## AB- and Multivariate Tests

Do you have different layouts, placement of text, color, or maybe greater workflows, designs, etc. you want to compare, but do not know how? Read on...

**Tina Øvad, CXO Preely**

30-09-2021

Often it is great to be able to compare two or more versions of your design or prototype.

When you have two versions, we recommend conducting an AB-test, when you want to test more than two versions you should go with a multivariate test instead.

However, there are different things to consider before conducting the AB- or multivariate test:

– Define which variables you are testing in your design – the difference between A and B (C, D, E, etc.)

– Identify which metrics you want to focus on – is it performance metrics (which ones?) or self-reported metrics (which ones?)

– Consider if you need a within- or between-subject design for your test

– For proper statistical analysis and -significance, you need to have at least 15 participants per version

### How to set up an AB- and multivariate tests in Preely

In Preely you’ll set up these tests as you set up a regular test (see Create test – step by step and Test: Usability test). You will need to set up tests for each version. How you run the tests depends on the test design being within- or between-subject design.

### Analysis

For the analysis, you should focus on the metrics you defined before conducting the test and compare them to each other.

When working with statistics in this space, we work with two different kinds:

– *Descriptive statistics*, which is a way to summarize the dependent variable for the different conditions.

– *Inferential statistics*, which tells us about the likelihood that any differences between our experimental groups are “real” and not just random fluctuations due to chance.

For most, it’ll be enough to use descriptive statistics.

### How to perform descriptive statistics

The most common way to describe the differences between experimental groups is by describing the mean scores on the dependent variable for each group of participants. This is a simple way of conveying the effects of the independent variable on the dependent variable.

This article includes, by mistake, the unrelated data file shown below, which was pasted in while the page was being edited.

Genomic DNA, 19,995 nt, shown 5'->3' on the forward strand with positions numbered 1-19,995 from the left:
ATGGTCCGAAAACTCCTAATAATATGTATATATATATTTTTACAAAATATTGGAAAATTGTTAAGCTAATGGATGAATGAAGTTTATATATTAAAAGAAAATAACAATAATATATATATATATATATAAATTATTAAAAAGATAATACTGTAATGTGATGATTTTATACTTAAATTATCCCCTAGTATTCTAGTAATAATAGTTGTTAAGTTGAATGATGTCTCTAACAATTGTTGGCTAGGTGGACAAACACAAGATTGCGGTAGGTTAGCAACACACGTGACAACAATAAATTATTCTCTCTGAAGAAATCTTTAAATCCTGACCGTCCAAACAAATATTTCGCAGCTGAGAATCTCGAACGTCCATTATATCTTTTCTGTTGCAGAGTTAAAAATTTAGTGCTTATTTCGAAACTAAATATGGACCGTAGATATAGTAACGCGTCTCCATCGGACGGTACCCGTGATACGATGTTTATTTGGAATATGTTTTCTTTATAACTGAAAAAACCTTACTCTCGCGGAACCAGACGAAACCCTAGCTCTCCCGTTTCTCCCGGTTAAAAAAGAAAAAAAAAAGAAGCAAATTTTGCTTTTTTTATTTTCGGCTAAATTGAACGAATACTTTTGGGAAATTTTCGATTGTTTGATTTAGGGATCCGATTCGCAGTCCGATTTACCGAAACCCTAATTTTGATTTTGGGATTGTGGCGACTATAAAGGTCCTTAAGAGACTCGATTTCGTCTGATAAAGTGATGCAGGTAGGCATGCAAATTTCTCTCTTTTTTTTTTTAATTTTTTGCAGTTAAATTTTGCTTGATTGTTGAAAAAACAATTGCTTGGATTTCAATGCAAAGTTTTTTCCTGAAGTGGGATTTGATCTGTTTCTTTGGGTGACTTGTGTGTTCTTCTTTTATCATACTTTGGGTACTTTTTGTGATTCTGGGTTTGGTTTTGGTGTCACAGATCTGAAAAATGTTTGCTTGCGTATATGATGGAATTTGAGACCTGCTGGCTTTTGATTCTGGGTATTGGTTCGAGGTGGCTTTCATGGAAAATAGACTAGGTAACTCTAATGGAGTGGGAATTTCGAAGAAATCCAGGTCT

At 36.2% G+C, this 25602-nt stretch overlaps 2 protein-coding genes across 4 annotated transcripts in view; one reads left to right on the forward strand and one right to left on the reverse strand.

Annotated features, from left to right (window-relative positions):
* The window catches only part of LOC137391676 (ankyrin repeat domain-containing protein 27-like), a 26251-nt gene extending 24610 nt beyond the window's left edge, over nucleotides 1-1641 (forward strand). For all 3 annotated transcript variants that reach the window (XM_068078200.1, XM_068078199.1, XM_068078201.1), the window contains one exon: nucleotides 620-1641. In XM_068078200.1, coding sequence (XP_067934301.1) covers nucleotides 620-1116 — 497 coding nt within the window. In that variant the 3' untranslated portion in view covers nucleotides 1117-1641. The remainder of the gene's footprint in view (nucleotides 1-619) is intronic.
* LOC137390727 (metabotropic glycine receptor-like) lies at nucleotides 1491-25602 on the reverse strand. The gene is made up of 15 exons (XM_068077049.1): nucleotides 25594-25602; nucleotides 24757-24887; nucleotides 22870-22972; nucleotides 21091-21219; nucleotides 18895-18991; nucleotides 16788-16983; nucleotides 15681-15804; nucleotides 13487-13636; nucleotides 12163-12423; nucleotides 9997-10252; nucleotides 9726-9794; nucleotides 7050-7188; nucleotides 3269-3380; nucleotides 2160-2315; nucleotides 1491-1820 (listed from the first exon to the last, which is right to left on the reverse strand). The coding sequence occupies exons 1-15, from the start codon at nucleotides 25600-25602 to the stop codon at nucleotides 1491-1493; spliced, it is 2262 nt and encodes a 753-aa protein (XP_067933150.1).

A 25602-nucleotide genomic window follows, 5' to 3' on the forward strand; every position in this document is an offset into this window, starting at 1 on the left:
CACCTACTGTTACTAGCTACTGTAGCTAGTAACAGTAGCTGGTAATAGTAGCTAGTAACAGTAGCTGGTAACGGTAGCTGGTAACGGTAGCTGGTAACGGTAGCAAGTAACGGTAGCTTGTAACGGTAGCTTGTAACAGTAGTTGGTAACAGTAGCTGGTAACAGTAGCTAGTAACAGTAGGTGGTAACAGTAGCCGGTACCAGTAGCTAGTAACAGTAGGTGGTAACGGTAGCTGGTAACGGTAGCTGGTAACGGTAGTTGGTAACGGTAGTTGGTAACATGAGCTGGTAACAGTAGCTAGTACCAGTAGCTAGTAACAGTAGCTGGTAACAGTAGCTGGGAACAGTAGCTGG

Other tools that can be used are e.g.:

– Bar or pie diagrams

– Boxplots

– Scatterplots

Want more advanced statistics?

### How to perform inferential statistics

Even though the mean scores of the experimental groups showed a difference, this can be due to chance. So the question is: *Is the difference big enough so we can out rule chance and assume the independent variable had an effect?* Inferential statistics gives us the probability that the difference between the groups is due to chance. If we can rule out the chance explanation, then we conclude that the difference was due to the experimental manipulation.

**Two variables (AB test):** If you have two variables you should use a Student’s *t*-test. Here we get the value t and we identify the probability (*p*) that the *t*-value was found by chance for that particular set of data if there was no effect or difference. You can find different tools on the Internet and Excel can also be used, to calculate both the *t*– and the *p*-value.

**More than two variables (multivariate test):** If you have more than two variables you should use an ANOVA. Here we get the value *F* and we identify the probability (*p*) that the *F*-value was found by chance for that particular set of data if there was no effect or difference. You can find different tools on the Internet and Excel can also be used to calculate both the *F*– and the *p*-value.

### Draw conclusions

The smaller the *p* probability is, the more significant our result becomes and the more confident we are that our independent variable really did cause the difference. The *p*-value will be smaller as the difference between the means is greater, as the variability between our observations within a condition (standard deviation) is less, and as the sample size of the experiment increases (more participants or more measurements per participant). A greater sample size gives our experiment greater statistical power to find significant differences.

Within your organization, you need to decide when the *p*-value is significant. Often we operate with a *p*-value that has to be less than 0.05 to be significant. Then, if the *p*-value is less than 0.05 we conclude that the results are not due to change, but an effect of the independent variable.

This might sound very complicated in writing but start by testing two variables and let it unfold from there.

Happy testing!

**References**

Faulkner, L. 2003. Beyond the five-user assumption: Benefits of increased sample sizes in usability testing. Behavior Research Methods, Instruments, and Computers. p. 379-383. Psychonomic Society, Inc.

Rubin, R. and Chrisnell, D. 2008. Handbook of Usability Testing – How to plan, design, and conduct effective tests (second edition). Wiley Publishing.

Wickens, C. D.; Lee, J.; Liu, Y.; Becker, S. G. 2004 An Introduction to Human Factors Engineering (second edition). Pearson Prentice Hall.

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